# A conjecture on Cesaro summation and primes.

1. Jul 8, 2007

### Klaus_Hoffmann

After studying Cesaro and Borel summation i think that

sum $$\sum_{p} p^{k}$$ extended over all primes is summable Cesaro $$C(n,k+1+\epsilon)$$

and the series $$\sum_{n=0}^{\infty} M(n)$$ and $$\sum_{n=0}^{\infty} \Psi (n)-n$$

are Cesaro-summable $$C(n,3/2+\epsilon)$$ for any positive epsilon

hence the fact that M(0)+M(1)+M(2)+............... is Cearo summable 3/2+e is a consequence of Riemann Hypothesis.

Last edited: Jul 8, 2007
2. Jul 8, 2007

### matt grime

M would be what, Jose? The Mertens function perhaps? I doubt anyone here knows the definition of Cesaro summable - if you're going to post more random speculations you could at least offer some definitions.

3. Jul 8, 2007

### Gib Z

It does not take much insight to see the sequence $$a_n = \frac{2+3+5+7+11\cdots p_n}{n}$$ is increasing, as the amount you are adding to the numerator with every next value of n, is larger than the amount being added to the numerator, 1. We can see The first sum you propose is not Cesaro Summable for k>1. For k=0, the Cesaro summation is equal to 1. For k<0 the Cesaro sum is 0.

The 2nd series in your post does not make sense, M(0) is undefined...and what makes you think that $$\lim_{n\to\infty} \frac{ M(1) + M(2)....+ M (n)}{n}$$ exists? It looks to be as if it is at best oscillatory. Post a proof or any form of mathematical working...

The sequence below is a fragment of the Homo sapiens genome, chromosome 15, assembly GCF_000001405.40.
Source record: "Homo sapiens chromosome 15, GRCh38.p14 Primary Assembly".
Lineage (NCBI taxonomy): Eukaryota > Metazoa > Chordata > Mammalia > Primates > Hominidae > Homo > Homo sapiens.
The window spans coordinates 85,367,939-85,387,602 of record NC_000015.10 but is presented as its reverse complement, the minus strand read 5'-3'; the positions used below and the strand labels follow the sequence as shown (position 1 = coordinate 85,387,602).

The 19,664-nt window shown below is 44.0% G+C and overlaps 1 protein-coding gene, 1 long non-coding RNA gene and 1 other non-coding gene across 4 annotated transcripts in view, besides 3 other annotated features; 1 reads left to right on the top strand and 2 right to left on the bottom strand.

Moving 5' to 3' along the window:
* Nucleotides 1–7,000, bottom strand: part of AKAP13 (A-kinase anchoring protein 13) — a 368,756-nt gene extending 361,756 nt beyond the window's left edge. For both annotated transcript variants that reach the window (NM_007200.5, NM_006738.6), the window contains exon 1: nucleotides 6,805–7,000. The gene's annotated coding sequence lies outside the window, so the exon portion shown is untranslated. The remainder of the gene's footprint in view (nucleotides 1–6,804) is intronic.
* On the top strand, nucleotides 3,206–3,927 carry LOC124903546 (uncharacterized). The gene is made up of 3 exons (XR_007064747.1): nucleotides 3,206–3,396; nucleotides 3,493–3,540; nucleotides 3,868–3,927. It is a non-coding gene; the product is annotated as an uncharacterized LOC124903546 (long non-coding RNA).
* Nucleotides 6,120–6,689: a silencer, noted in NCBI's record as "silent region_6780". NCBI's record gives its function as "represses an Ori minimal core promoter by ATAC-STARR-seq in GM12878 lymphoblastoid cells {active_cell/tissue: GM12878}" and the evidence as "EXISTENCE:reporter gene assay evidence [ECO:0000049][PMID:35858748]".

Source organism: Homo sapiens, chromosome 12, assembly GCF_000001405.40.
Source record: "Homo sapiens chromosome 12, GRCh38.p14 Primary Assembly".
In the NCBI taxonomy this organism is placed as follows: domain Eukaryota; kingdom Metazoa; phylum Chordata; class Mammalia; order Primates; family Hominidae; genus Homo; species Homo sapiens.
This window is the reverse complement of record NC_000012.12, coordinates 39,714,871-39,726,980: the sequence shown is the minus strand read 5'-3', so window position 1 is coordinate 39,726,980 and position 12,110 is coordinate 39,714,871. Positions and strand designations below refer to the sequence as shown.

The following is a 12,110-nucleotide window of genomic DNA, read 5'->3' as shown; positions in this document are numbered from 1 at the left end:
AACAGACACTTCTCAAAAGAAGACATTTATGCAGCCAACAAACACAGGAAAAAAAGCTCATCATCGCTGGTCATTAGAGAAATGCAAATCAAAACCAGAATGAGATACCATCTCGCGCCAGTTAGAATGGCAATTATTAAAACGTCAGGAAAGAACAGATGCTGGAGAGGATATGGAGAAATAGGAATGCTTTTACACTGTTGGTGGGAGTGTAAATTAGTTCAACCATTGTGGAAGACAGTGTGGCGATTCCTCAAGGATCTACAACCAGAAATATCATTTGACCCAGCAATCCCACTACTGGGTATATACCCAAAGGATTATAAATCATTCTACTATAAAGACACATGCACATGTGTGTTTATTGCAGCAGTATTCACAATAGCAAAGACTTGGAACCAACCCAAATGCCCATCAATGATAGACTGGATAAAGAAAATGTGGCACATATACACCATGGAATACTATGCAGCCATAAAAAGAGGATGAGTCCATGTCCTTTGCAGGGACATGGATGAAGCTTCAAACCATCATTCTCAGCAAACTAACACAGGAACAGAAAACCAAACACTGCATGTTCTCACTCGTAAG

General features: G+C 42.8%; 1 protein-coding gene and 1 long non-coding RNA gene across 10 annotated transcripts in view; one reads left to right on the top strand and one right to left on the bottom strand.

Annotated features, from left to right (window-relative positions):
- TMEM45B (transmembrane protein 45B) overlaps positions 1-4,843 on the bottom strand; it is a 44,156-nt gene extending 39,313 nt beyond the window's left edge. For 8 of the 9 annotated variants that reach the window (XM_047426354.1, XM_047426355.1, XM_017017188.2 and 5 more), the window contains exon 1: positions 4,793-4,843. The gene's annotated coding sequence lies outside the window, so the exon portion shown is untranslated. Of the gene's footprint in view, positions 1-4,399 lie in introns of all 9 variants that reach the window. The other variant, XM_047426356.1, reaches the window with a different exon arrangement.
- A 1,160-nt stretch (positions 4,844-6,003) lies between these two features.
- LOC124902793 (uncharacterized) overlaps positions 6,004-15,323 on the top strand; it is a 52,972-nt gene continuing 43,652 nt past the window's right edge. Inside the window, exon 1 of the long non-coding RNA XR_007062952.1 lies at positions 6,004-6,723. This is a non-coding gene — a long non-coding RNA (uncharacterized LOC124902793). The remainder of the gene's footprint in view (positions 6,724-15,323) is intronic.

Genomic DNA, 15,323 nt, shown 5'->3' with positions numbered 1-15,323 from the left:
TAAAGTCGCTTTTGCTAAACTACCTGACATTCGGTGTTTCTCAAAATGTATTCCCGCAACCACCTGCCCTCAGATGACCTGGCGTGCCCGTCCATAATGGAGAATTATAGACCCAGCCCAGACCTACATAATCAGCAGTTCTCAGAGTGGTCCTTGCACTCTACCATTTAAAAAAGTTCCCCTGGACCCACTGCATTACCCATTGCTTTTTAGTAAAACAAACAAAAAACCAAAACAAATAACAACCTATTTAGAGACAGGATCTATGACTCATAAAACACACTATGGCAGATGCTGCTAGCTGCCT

4. Jul 8, 2007

### Klaus_Hoffmann

"CESARO, Ernesto (1859-1906). Italian geometer and analyst.

Cesaro's summation formula. A specific method of attributing a sum to certain diĀ­ vergent series. A sequence of partial sums

the method for k-Cesaro sum is given in webpage (for k=1 is the same as usual Cero summation)

http://www.mathdict.com/9.html

Using Binomial coefficient, yes M(x) is the Mertens function

5. Jul 8, 2007

### Gib Z

The Link you offered gives the definition for the Generalized Cesaro summation formula, my previous post thought otherwise. Either way, you are still yet to show us any mathematical working to support your claim.

6. Jul 9, 2007

### Klaus_Hoffmann

the idea i got from the fact that the sum of $$f(k)=k^{a}$$ (a being a positive integer ) from k=1,2,3,.........,n is $$S(n)=O(n^{a+1})$$

the Binomial coefficient involving n+r and n for r integer are O(n^{r}) then if we put r=a+1 as n--> infinity the mean tends to a finite value.

Also if a function is $$O(x^{b}$$ then its sum/integral is $$O(x^{b+1}$$ this is where i got the idea from.

Last edited: Jul 9, 2007
7. Jul 13, 2007

### Klaus_Hoffmann

Since for even n we got the inequality

$$1+2^{k}+3^{k}+..........+n^{k} \le C( 1-2^{k+1}+3^{k+1}-.......+n^{k+1}$$

and due to the fact that the sum $$1-2^{k+1}+3^{k+1}-....$$ is summable Cesaro of order (k+1) then i believe that

$$1+2^{k}+3^^{k}+.........$$ is r-Cesaro summable

with $$k+1<r\le k+2$$